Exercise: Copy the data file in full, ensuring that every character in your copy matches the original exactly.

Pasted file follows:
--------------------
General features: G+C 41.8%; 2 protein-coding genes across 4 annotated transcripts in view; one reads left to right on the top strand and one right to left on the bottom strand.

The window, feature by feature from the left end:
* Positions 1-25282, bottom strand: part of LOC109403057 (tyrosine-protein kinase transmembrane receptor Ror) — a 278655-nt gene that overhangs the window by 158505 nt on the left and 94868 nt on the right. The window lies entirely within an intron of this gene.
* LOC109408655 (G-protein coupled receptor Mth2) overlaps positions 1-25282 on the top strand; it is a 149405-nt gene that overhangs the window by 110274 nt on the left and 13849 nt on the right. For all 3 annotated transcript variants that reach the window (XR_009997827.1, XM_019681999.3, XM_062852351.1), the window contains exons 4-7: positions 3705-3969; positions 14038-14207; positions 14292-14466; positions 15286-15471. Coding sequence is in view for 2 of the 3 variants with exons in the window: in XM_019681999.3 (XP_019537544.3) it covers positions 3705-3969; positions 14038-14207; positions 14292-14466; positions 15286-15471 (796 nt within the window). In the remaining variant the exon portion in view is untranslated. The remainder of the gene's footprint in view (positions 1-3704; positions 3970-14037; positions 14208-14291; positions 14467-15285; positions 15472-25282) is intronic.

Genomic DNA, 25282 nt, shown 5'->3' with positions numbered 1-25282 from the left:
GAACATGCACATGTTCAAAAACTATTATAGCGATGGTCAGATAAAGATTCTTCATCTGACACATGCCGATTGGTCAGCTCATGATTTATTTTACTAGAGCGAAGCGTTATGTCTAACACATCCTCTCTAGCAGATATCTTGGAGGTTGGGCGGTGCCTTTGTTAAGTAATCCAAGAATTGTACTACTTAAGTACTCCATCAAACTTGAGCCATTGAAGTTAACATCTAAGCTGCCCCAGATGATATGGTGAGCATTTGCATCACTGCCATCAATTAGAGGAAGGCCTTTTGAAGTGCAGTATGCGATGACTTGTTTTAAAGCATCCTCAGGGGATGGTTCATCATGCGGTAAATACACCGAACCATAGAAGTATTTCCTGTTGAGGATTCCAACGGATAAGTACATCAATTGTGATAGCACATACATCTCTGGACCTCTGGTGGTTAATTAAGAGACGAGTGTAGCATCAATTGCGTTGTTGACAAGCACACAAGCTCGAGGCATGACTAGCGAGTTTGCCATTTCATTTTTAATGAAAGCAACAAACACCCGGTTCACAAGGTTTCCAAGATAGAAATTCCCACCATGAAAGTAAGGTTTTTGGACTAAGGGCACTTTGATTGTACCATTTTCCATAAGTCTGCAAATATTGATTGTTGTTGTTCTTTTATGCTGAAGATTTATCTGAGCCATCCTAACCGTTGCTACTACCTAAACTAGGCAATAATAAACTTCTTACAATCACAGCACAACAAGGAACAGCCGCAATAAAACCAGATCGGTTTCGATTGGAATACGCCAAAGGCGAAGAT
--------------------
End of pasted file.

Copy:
General features: G+C 41.8%; 2 protein-coding genes across 4 annotated transcripts in view; one reads left to right on the top strand and one right to left on the bottom strand.

The window, feature by feature from the left end:
* Positions 1-25282, bottom strand: part of LOC109403057 (tyrosine-protein kinase transmembrane receptor Ror) — a 278655-nt gene that overhangs the window by 158505 nt on the left and 94868 nt on the right. The window lies entirely within an intron of this gene.
* LOC109408655 (G-protein coupled receptor Mth2) overlaps positions 1-25282 on the top strand; it is a 149405-nt gene that overhangs the window by 110274 nt on the left and 13849 nt on the right. For all 3 annotated transcript variants that reach the window (XR_009997827.1, XM_019681999.3, XM_062852351.1), the window contains exons 4-7: positions 3705-3969; positions 14038-14207; positions 14292-14466; positions 15286-15471. Coding sequence is in view for 2 of the 3 variants with exons in the window: in XM_019681999.3 (XP_019537544.3) it covers positions 3705-3969; positions 14038-14207; positions 14292-14466; positions 15286-15471 (796 nt within the window). In the remaining variant the exon portion in view is untranslated. The remainder of the gene's footprint in view (positions 1-3704; positions 3970-14037; positions 14208-14291; positions 14467-15285; positions 15472-25282) is intronic.

Genomic DNA, 25282 nt, shown 5'->3' with positions numbered 1-25282 from the left:
GAACATGCACATGTTCAAAAACTATTATAGCGATGGTCAGATAAAGATTCTTCATCTGACACATGCCGATTGGTCAGCTCATGATTTATTTTACTAGAGCGAAGCGTTATGTCTAACACATCCTCTCTAGCAGATATCTTGGAGGTTGGGCGGTGCCTTTGTTAAGTAATCCAAGAATTGTACTACTTAAGTACTCCATCAAACTTGAGCCATTGAAGTTAACATCTAAGCTGCCCCAGATGATATGGTGAGCATTTGCATCACTGCCATCAATTAGAGGAAGGCCTTTTGAAGTGCAGTATGCGATGACTTGTTTTAAAGCATCCTCAGGGGATGGTTCATCATGCGGTAAATACACCGAACCATAGAAGTATTTCCTGTTGAGGATTCCAACGGATAAGTACATCAATTGTGATAGCACATACATCTCTGGACCTCTGGTGGTTAATTAAGAGACGAGTGTAGCATCAATTGCGTTGTTGACAAGCACACAAGCTCGAGGCATGACTAGCGAGTTTGCCATTTCATTTTTAATGAAAGCAACAAACACCCGGTTCACAAGGTTTCCAAGATAGAAATTCCCACCATGAAAGTAAGGTTTTTGGACTAAGGGCACTTTGATTGTACCATTTTCCATAAGTCTGCAAATATTGATTGTTGTTGTTCTTTTATGCTGAAGATTTATCTGAGCCATCCTAACCGTTGCTACTACCTAAACTAGGCAATAATAAACTTCTTACAATCACAGCACAACAAGGAACAGCCGCAATAAAACCAGATCGGTTTCGATTGGAATACGCCAAAGGCGAAGAT